Header Ads

featured image

The decision to dissolve the department was approved last fall by the university’s board of trustees, Dr. Wutoh said. The department’s four tenured faculty members will remain within the College of Arts and Sciences, while the contracts of its four nontenured faculty members, including Dr. Prather, will not be renewed.

Dr. Prather said she hadn’t expected that her time within the classics department would go on forever. But she added that seeing the department dissolved was still disheartening at a university that had been a beacon for the study of antiquity from a Black perspective.

When approaching a course, Dr. Prather focuses on “tearing down the colonization of our minds,” she said. She takes students on a journey, starting with Black people in antiquity all the way up to the present day — a timeline that presents slavery as just a slice of the Black experience, not its dominant narrative.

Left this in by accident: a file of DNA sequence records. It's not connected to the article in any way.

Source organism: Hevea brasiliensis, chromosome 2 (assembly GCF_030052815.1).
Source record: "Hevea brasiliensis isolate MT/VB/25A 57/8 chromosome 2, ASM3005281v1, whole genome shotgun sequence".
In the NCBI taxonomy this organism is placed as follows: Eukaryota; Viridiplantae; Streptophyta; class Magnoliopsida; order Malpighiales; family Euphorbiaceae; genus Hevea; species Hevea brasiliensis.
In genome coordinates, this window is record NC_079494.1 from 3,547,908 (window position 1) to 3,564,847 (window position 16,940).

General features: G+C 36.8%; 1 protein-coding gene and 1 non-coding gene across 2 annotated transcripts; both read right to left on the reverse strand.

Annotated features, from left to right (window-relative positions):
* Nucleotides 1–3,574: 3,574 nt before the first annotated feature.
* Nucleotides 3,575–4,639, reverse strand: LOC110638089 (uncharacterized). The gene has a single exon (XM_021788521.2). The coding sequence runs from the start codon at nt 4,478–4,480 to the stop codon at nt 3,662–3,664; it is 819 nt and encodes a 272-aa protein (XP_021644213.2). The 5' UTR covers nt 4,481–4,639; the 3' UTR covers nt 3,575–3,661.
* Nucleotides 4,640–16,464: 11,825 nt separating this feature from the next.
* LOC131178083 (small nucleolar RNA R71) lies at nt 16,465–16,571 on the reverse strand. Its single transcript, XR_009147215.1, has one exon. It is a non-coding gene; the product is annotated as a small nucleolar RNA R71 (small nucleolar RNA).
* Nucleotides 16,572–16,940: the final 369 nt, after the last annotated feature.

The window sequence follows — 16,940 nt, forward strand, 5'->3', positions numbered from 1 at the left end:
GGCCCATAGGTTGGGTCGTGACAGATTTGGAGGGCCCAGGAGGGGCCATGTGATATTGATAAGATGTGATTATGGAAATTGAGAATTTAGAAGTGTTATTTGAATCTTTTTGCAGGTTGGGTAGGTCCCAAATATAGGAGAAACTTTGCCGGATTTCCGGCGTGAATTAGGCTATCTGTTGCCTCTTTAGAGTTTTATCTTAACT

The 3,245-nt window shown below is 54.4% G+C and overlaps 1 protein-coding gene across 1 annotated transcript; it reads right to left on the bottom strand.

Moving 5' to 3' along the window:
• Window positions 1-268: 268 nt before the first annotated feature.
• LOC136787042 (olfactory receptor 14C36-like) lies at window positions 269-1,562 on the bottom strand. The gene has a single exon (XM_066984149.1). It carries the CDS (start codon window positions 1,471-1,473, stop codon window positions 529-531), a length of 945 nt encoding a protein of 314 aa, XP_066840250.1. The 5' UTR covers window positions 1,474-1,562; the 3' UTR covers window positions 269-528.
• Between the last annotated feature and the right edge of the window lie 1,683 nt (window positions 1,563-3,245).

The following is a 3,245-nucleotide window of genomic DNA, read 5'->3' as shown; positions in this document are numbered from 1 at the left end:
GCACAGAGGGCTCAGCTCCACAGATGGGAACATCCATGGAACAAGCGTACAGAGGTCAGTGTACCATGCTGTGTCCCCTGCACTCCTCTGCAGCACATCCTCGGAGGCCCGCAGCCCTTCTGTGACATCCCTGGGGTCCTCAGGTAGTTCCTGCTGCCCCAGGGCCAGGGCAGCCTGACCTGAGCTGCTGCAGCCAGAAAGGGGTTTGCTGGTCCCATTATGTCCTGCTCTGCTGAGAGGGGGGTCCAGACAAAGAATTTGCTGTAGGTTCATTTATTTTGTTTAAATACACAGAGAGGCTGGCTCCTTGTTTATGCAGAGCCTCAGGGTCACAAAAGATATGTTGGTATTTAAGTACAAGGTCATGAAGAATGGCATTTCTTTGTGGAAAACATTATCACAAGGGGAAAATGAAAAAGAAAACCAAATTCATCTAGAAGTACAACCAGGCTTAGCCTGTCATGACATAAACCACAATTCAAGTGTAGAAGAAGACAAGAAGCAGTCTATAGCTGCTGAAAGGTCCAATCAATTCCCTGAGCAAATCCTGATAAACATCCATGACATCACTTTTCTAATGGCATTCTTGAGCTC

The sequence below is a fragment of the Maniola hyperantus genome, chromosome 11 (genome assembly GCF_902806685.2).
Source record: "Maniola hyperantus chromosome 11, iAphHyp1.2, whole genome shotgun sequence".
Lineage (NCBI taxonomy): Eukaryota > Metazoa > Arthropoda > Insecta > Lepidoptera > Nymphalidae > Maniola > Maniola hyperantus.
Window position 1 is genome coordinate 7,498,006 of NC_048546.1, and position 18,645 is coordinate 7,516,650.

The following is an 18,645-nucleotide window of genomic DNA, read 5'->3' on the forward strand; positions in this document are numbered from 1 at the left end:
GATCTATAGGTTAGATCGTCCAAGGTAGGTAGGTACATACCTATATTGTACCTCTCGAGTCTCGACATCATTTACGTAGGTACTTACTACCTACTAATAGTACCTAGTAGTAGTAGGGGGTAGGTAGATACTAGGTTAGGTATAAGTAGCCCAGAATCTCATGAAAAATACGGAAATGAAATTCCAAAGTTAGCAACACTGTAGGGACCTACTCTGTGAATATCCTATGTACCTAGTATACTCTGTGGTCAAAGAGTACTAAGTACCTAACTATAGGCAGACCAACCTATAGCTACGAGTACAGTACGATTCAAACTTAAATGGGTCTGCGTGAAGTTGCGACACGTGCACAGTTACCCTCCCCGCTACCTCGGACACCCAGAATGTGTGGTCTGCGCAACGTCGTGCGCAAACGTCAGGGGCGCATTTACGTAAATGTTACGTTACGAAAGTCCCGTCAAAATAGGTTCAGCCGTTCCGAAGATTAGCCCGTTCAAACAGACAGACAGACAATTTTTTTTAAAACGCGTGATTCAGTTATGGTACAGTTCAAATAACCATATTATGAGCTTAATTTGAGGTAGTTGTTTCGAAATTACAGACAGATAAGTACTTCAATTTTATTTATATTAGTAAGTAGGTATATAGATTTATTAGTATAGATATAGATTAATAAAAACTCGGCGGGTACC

The work of Frank M. Snowden Jr., who once led Howard’s classics department and produced groundbreaking work shedding light on ancient African civilizations in ancient Greece and Rome, is a staple within Dr. Prather’s classes.

“One of the things I say to my students coming in is, ‘This class is going to show you how worldwide Black people are,’” she said.

At Howard, students are exposed to how themes within classics are interlaced and rooted into the works of political activists like Huey P. Newton and Angela Davis as well as Black literary thinkers such as the author Toni Morrison. The abolitionist Frederick Douglass offers a particularly sharp argument for engaging with the classics, Dr. Prather said.

“He learned as an enslaved child through reading the speakers of Cicero and all the different dialogues and classic texts to practice rhetorical skills,” she said, “so that he could know how to exercise his mind to use logic.”

This is Bongo Exclusive Official Website (Everything Exclusive) you can follow our social network pages or email us:

Become Our VIP Subscriber, Jiunge Sasa!